Looks lovely! I love the feel of salt bars. Thank you for sharing

  24. Darlene April 23, 2014 at 2:31 pm - Reply

    Looks lovely! I love the feel of salt bars. Thank you for sharing

  25. Beth April 23, 2014 at 1:09 pm - Reply

    Thanks for the great tutorials! I’ve learned so much!

  26. Molly April 23, 2014 at 11:58 am - Reply

    I’ve been eyeing this mold at Bramble Berry since it came out! Awesome to see it used for salt bars, they look really tasty 😉

  27. Di Grissom April 23, 2014 at 11:31 am - Reply

    I am very interested in making this soap but I have a few questions.
    Where do I get the African Black Soap?(I would like to use the real stuff)

    How many molds does this recipe require ?
    Thanks in advance

    • Amanda April 23, 2014 at 11:34 am - Reply

      Hello! It requires two molds (fills 11 cavities). The black soap is from

  28. Renee Lane April 23, 2014 at 10:24 am - Reply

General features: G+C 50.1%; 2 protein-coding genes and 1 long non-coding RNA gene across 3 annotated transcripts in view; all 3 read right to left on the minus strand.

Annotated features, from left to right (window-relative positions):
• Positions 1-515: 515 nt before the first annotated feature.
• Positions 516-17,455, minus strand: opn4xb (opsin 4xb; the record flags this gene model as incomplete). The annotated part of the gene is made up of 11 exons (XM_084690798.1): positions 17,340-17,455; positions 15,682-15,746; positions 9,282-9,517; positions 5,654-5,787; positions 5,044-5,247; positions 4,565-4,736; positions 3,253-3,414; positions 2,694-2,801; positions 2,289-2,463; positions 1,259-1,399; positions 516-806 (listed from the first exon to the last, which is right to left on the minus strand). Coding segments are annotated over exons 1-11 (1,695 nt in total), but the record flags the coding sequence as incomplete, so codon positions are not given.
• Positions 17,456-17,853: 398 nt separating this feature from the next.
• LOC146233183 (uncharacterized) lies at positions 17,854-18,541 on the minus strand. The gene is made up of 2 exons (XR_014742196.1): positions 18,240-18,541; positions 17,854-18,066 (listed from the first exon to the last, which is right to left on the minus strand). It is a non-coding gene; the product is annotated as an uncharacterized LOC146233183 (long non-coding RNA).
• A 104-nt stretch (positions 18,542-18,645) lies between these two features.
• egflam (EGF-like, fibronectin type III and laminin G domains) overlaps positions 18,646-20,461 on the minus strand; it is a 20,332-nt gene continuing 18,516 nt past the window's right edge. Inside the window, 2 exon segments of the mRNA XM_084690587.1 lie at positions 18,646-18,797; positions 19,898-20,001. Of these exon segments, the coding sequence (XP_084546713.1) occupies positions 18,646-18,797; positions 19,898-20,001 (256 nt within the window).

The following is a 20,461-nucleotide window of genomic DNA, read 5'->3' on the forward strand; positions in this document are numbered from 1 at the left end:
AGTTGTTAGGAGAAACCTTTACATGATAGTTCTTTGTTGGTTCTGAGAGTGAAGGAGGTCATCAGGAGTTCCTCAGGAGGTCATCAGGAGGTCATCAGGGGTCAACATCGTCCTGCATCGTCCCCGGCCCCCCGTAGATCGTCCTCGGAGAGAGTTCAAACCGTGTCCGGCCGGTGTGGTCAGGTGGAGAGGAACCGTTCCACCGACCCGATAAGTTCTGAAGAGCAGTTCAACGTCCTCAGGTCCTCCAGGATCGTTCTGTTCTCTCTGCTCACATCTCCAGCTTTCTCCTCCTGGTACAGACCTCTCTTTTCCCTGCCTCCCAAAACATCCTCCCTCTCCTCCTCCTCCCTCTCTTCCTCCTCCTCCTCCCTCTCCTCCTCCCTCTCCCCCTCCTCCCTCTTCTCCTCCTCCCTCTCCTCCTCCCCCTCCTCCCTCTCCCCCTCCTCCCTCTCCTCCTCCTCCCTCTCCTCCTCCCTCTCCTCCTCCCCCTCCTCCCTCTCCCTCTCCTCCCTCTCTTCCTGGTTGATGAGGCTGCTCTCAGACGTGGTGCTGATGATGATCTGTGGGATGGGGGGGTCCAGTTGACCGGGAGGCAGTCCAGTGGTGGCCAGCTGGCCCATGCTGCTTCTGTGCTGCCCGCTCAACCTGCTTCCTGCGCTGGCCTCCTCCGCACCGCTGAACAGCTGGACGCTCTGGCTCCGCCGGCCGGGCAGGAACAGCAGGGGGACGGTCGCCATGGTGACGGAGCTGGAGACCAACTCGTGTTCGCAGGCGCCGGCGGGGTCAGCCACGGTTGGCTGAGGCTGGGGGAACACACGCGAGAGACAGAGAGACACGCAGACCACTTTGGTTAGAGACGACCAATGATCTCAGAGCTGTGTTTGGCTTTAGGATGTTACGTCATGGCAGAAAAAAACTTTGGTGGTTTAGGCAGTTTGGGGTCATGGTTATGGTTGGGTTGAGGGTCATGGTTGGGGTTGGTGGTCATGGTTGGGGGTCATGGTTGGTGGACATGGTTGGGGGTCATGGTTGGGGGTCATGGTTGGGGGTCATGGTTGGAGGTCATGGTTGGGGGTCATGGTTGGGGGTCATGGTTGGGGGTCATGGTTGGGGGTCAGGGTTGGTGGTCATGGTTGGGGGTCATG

Could i have the other two salt bar recipe’s also. I would love to try these. I read something on adding salt to soaps from David Fisher –…About Candle & Soap Making.

    • Amanda April 23, 2014 at 10:25 am - Reply

      Hi Renee – stay tuned! I’ll be posting them this week and next.

  29. Ellen April 23, 2014 at 10:16 am - Reply

    How did you determine the amount of salt in the recipe? Did you use a soap calc or some other website for the amount? Thanks.

    • Amanda April 23, 2014 at 10:22 am - Reply

      Hi Ellen – I typically use 50% of oil weight in salt. So since I had 567 I used 283 g of salt. You can use as much or as little as you like. Some people even use equal amounts of salt to oils. All a matter of preference.

  30. Renee Lane April 23, 2014 at 10:16 am - Reply

    Can you convert your grams into ounces please. Also does this recipe fill all the cavities in this particular mold?

    • Amanda April 23, 2014 at 10:24 am - Reply

      Hi Renee – you can use an online calc to convert grams to ounces and run the new ounce recipes through a lye calc to get the precise amount of lye needed. This recipe filled up 11 cavities.